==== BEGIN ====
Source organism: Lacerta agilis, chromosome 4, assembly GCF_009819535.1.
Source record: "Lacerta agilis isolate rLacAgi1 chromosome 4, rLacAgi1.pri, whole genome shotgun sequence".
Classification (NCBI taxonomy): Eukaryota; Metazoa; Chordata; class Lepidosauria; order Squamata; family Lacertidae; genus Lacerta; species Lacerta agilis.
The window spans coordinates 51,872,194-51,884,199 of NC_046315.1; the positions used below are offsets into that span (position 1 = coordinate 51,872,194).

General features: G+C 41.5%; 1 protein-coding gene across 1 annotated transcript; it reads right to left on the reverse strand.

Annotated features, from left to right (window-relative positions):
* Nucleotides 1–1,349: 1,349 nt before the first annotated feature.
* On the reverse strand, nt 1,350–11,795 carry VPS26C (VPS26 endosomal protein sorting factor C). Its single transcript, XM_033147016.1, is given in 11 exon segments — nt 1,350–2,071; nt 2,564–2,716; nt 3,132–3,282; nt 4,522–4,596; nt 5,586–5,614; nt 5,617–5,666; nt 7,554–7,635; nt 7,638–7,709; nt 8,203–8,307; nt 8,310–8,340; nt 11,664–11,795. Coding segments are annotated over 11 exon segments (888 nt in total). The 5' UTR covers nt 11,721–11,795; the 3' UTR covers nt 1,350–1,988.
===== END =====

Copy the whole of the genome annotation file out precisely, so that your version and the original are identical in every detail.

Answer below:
Source organism: Lacerta agilis, chromosome 4, assembly GCF_009819535.1.
Source record: "Lacerta agilis isolate rLacAgi1 chromosome 4, rLacAgi1.pri, whole genome shotgun sequence".
Classification (NCBI taxonomy): Eukaryota; Metazoa; Chordata; class Lepidosauria; order Squamata; family Lacertidae; genus Lacerta; species Lacerta agilis.
The window spans coordinates 51,872,194-51,884,199 of NC_046315.1; the positions used below are offsets into that span (position 1 = coordinate 51,872,194).

General features: G+C 41.5%; 1 protein-coding gene across 1 annotated transcript; it reads right to left on the reverse strand.

Annotated features, from left to right (window-relative positions):
* Nucleotides 1–1,349: 1,349 nt before the first annotated feature.
* On the reverse strand, nt 1,350–11,795 carry VPS26C (VPS26 endosomal protein sorting factor C). Its single transcript, XM_033147016.1, is given in 11 exon segments — nt 1,350–2,071; nt 2,564–2,716; nt 3,132–3,282; nt 4,522–4,596; nt 5,586–5,614; nt 5,617–5,666; nt 7,554–7,635; nt 7,638–7,709; nt 8,203–8,307; nt 8,310–8,340; nt 11,664–11,795. Coding segments are annotated over 11 exon segments (888 nt in total). The 5' UTR covers nt 11,721–11,795; the 3' UTR covers nt 1,350–1,988.